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Front Physiol. 2014 Jun 17;5:189. doi: 10.3389/fphys.2014.00189. eCollection 2014.

Skeletal muscle as a regulator of the longevity protein, Klotho.

Author information

1
Department of Physical Medicine and Rehabilitation, University of Pittsburgh Pittsburgh, PA, USA ; Division of Geriatric Medicine, Department of Medicine, University of Pittsburgh PA, USA.
2
Division of Endocrinology and Metabolism, Department of Medicine, University of Pittsburgh Pittsburgh, PA, USA ; Department of Health and Physical Education, University of Pittsburgh Pittsburgh, PA, USA.
3
Department of Physical Medicine and Rehabilitation, University of Pittsburgh Pittsburgh, PA, USA.
4
Department of Cell Biology and Physiology, University of Pittsburgh Pittsburgh, PA, USA.
5
Division of Endocrinology and Metabolism, Department of Medicine, University of Pittsburgh Pittsburgh, PA, USA.
6
Department of Physical Medicine and Rehabilitation, University of Pittsburgh Pittsburgh, PA, USA ; McGowan Institute for Regenerative Medicine, University of Pittsburgh Pittsburgh, PA, USA.

Abstract

Klotho is a powerful longevity protein that has been linked to the prevention of muscle atrophy, osteopenia, and cardiovascular disease. Similar anti-aging effects have also been ascribed to exercise and physical activity. While an association between muscle function and Klotho expression has been previously suggested from longitudinal cohort studies, a direct relationship between circulating Klotho and skeletal muscle has not been investigated. In this paper, we present a review of the literature and preliminary evidence that, together, suggests Klotho expression may be modulated by skeletal muscle activity. Our pilot clinical findings performed in young and aged individuals suggest that circulating Klotho levels are upregulated in response to an acute exercise bout, but that the response may be dependent on fitness level. A similar upregulation of circulating Klotho is also observed in response to an acute exercise in young and old mice, suggesting that this may be a good model for mechanistically probing the role of physical activity on Klotho expression. Finally, we highlight overlapping signaling pathways that are modulated by both Klotho and skeletal muscle and propose potential mechanisms for cross-talk between the two. It is hoped that this review will stimulate further consideration of the relationship between skeletal muscle activity and Klotho expression, potentially leading to important insights into the well-documented systemic anti-aging effects of exercise.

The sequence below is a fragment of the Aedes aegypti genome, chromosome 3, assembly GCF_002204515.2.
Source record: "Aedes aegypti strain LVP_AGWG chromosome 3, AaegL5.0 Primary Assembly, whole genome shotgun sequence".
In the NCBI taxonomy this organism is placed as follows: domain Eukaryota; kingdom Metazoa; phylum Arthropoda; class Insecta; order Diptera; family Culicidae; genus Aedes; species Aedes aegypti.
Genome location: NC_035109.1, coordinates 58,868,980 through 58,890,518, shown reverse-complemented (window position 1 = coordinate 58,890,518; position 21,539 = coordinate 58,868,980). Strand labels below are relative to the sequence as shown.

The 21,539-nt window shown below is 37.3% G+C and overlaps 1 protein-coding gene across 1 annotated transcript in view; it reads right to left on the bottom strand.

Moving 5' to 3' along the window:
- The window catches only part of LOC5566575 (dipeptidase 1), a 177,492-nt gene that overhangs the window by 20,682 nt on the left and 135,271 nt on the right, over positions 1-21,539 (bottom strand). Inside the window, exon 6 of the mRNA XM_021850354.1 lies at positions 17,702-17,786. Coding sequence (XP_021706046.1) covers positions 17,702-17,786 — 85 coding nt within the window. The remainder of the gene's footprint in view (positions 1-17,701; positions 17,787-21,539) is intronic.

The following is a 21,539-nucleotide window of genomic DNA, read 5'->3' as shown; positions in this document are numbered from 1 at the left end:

KEYWORDS:

Klotho; aging; exercise; regeneration; skeletal muscle

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